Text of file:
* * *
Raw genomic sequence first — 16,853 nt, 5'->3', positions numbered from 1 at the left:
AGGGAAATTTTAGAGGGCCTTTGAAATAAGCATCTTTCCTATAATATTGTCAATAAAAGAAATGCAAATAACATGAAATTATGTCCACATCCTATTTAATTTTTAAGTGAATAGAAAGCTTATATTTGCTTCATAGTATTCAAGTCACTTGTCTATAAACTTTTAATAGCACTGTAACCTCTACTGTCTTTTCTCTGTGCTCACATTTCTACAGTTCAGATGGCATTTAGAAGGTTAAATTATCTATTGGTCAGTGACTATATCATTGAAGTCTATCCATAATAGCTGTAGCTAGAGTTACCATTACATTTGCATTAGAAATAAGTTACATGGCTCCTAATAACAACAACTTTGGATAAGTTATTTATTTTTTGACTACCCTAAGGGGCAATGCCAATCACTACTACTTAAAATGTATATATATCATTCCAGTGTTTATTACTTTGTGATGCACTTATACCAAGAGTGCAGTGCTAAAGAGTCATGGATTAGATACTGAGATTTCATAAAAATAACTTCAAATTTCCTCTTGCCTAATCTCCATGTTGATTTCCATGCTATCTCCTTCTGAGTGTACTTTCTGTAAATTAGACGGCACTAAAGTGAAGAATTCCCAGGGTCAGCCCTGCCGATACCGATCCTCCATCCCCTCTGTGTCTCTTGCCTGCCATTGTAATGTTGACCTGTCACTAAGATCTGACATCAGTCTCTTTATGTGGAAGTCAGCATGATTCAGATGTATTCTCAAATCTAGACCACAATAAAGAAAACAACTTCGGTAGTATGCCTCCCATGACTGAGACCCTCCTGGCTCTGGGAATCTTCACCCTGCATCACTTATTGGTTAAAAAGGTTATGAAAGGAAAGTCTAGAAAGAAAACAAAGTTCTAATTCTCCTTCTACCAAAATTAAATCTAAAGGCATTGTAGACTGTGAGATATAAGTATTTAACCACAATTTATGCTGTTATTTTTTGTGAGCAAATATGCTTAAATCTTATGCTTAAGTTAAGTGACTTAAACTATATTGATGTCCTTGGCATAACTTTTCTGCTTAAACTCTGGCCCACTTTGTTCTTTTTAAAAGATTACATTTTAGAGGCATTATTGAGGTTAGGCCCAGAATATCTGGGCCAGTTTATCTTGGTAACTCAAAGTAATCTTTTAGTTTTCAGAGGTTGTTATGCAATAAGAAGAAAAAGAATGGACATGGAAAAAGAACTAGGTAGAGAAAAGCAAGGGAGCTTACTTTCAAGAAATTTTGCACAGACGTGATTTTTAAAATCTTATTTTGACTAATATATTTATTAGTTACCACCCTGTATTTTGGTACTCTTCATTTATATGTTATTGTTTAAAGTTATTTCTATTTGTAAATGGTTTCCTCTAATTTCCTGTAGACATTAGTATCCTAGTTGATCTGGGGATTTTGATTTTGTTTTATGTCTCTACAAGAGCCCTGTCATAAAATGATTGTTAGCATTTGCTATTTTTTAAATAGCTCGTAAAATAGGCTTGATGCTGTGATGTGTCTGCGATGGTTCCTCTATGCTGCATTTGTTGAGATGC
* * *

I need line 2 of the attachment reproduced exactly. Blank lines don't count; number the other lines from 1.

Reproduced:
AGGGAAATTTTAGAGGGCCTTTGAAATAAGCATCTTTCCTATAATATTGTCAATAAAAGAAATGCAAATAACATGAAATTATGTCCACATCCTATTTAATTTTTAAGTGAATAGAAAGCTTATATTTGCTTCATAGTATTCAAGTCACTTGTCTATAAACTTTTAATAGCACTGTAACCTCTACTGTCTTTTCTCTGTGCTCACATTTCTACAGTTCAGATGGCATTTAGAAGGTTAAATTATCTATTGGTCAGTGACTATATCATTGAAGTCTATCCATAATAGCTGTAGCTAGAGTTACCATTACATTTGCATTAGAAATAAGTTACATGGCTCCTAATAACAACAACTTTGGATAAGTTATTTATTTTTTGACTACCCTAAGGGGCAATGCCAATCACTACTACTTAAAATGTATATATATCATTCCAGTGTTTATTACTTTGTGATGCACTTATACCAAGAGTGCAGTGCTAAAGAGTCATGGATTAGATACTGAGATTTCATAAAAATAACTTCAAATTTCCTCTTGCCTAATCTCCATGTTGATTTCCATGCTATCTCCTTCTGAGTGTACTTTCTGTAAATTAGACGGCACTAAAGTGAAGAATTCCCAGGGTCAGCCCTGCCGATACCGATCCTCCATCCCCTCTGTGTCTCTTGCCTGCCATTGTAATGTTGACCTGTCACTAAGATCTGACATCAGTCTCTTTATGTGGAAGTCAGCATGATTCAGATGTATTCTCAAATCTAGACCACAATAAAGAAAACAACTTCGGTAGTATGCCTCCCATGACTGAGACCCTCCTGGCTCTGGGAATCTTCACCCTGCATCACTTATTGGTTAAAAAGGTTATGAAAGGAAAGTCTAGAAAGAAAACAAAGTTCTAATTCTCCTTCTACCAAAATTAAATCTAAAGGCATTGTAGACTGTGAGATATAAGTATTTAACCACAATTTATGCTGTTATTTTTTGTGAGCAAATATGCTTAAATCTTATGCTTAAGTTAAGTGACTTAAACTATATTGATGTCCTTGGCATAACTTTTCTGCTTAAACTCTGGCCCACTTTGTTCTTTTTAAAAGATTACATTTTAGAGGCATTATTGAGGTTAGGCCCAGAATATCTGGGCCAGTTTATCTTGGTAACTCAAAGTAATCTTTTAGTTTTCAGAGGTTGTTATGCAATAAGAAGAAAAAGAATGGACATGGAAAAAGAACTAGGTAGAGAAAAGCAAGGGAGCTTACTTTCAAGAAATTTTGCACAGACGTGATTTTTAAAATCTTATTTTGACTAATATATTTATTAGTTACCACCCTGTATTTTGGTACTCTTCATTTATATGTTATTGTTTAAAGTTATTTCTATTTGTAAATGGTTTCCTCTAATTTCCTGTAGACATTAGTATCCTAGTTGATCTGGGGATTTTGATTTTGTTTTATGTCTCTACAAGAGCCCTGTCATAAAATGATTGTTAGCATTTGCTATTTTTTAAATAGCTCGTAAAATAGGCTTGATGCTGTGATGTGTCTGCGATGGTTCCTCTATGCTGCATTTGTTGAGATGC